In Edinburgh, between 1906 and 1911, William Green & Sons published an Encyclopedia and Dictionary of Medicine and Surgery. It ran to eleven volumes and remains one of the most useful windows available for easily viewing practice between the end of the Victorian era and the Great War. In addition to a simple description of the Tubes, it offers additional information on their uses, and in very human terms. Paracentesis, for instance, is addressed and the text is quite graphic:

"Paracentesis may be carried out by a quick process ---- the use of a large trocar and cannula when it is desirable to promote the very gradual escape of the fluid, a much finer trocar, cannula, and drainage tube are employed (Southey’s tubes). This latter process has the merits of simplicity, it is less terrifying to the patient, and the tendency to syncope is reduced. Southey’s apparatus consists of a very fine cannula, about two inches long, perforated laterally by minute openings, and surmounted by a small shield. Over this shield is passed one end of the rubber tube, the other end of which extends to the receiving basin under the patient’s bed. The whole operation should be carried out with strict aseptic precautions. After withdrawal of the needle, the cannula is fixed in position by strapping and may be kept in for twelve to twenty four hours. The use of an abdominal bandage will be found helpful, and it is better to gradually tighten the binder, as the fluid escapes. A many-tailed bandage may be used. After withdrawal of the cannula a collodion dressing is applied. Speaking generally, Southey’s tubes are distinctly preferable to the aspirator for cases of ascites."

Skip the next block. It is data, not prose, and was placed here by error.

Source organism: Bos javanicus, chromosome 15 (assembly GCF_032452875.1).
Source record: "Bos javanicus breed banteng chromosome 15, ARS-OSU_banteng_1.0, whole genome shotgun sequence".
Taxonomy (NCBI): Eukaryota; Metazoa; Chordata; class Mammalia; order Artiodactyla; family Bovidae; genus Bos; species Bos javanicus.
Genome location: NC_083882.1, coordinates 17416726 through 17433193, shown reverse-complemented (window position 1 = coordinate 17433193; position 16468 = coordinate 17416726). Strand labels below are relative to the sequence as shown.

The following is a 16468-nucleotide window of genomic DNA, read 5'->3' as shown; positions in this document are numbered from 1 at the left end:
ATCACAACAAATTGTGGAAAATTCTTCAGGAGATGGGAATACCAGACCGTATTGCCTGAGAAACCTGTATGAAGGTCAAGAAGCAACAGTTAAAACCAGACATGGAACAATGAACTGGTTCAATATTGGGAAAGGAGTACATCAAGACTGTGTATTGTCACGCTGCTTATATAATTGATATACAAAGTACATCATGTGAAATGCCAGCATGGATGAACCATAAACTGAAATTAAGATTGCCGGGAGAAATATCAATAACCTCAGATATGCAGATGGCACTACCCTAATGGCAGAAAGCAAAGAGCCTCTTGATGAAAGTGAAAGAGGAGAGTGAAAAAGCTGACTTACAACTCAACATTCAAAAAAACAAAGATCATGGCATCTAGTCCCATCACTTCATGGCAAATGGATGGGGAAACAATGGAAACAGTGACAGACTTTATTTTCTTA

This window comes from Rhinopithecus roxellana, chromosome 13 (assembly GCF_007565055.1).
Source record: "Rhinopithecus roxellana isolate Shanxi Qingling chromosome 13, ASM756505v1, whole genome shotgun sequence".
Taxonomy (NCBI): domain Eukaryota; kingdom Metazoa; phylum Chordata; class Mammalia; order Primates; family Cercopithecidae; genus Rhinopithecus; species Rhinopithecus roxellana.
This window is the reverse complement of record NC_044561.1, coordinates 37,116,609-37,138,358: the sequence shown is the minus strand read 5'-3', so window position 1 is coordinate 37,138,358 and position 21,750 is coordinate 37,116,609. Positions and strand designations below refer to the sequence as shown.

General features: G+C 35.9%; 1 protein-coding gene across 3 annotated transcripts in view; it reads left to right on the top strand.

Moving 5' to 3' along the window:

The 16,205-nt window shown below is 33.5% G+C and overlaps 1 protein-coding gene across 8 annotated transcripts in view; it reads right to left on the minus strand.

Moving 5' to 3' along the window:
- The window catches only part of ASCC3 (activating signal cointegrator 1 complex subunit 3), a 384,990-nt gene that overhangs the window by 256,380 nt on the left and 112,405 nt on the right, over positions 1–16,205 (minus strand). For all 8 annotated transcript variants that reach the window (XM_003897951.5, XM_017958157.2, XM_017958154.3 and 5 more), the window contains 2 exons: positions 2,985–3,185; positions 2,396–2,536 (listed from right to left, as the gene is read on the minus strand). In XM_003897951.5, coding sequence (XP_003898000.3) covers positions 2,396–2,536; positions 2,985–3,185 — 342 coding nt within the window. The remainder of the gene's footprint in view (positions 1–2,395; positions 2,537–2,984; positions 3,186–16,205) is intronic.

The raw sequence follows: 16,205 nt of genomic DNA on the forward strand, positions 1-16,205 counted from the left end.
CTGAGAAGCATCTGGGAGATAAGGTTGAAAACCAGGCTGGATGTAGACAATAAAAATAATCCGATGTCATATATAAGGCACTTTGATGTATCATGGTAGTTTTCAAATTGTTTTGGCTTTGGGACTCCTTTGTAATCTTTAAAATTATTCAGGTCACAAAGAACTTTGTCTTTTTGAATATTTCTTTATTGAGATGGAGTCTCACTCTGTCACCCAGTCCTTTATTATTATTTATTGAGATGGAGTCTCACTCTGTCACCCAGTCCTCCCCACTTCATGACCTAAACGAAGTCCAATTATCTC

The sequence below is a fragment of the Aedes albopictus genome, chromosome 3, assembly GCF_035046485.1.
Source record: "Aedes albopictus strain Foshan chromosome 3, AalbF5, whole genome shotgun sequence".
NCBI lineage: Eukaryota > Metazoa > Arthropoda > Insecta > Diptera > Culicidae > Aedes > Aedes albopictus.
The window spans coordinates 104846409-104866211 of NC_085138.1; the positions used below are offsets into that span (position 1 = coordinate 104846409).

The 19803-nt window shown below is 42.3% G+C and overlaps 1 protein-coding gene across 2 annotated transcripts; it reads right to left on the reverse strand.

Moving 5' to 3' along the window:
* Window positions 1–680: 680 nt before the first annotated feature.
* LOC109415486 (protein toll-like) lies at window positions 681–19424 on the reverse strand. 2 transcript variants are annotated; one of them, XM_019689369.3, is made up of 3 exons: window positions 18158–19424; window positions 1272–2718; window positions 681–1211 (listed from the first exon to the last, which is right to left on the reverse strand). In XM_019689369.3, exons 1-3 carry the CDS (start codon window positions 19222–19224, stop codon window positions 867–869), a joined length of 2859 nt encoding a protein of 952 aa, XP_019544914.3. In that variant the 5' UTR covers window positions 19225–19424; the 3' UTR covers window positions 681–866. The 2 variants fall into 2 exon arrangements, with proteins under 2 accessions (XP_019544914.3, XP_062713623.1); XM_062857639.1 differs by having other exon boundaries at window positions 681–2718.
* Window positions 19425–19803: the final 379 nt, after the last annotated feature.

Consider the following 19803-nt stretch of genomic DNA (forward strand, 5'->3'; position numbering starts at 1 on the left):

One other use of the tubes --and the chronological order of the clinical uses is not clear --was for drainage of pleural effusions. Tubercular himself, Dr. Southey must have made a real impression on his audience when, in 1879, he described his method of chest drainage at a meeting of the Clinical Society of London. His father, Henry Herbert Southey (also a physician (MD,FRS,DCL; 1783-1865) lived to know of Reginald Southey’s illness and of his subsequent return to a full professional schedule as an Assistant Physician at St. Bart’s.

In time, this fairly inexpensive, simple, mechanical device joined artificial leeches, cupping glasses, sutures and other components of 19th Century medical armamentarium. General practitioners in the country became as familiar with "Southey’s Tubes" as were their city-dwelling cousins. And by the time of the inventor’s death a few weeks before 1900, his gadget was stocked by most of the leading medical supply houses. The passage of a few more decades saw the development of the option of a single injected diuretic agent as an alternative to semicontrolled chronic drainage; and next came a number of effective tablets which could be taken by mouth. These pretty much erased Southey’s Tubes from all of the medical dictionaries and left the remaining instruments to gather dust.


    Bailey, Hamilton & W. J. Bishop
    Notable Names in Medicine and Surgery (3d ed)
    London: H. K. Lewis & Co. Ltd., 1959

    George Pilling & Son Co.
    1921-1922 Illustrated Catalogue

    James L. Hatrick & Co., Ltd.
    Illustrated Price List, 1911

    A. Kettner Fabrik Chirurgischer Instrumente
    Berlin, 1911

Prepared by Dr. Adam G. N. Moore (30 May 98)agnm@massmed.org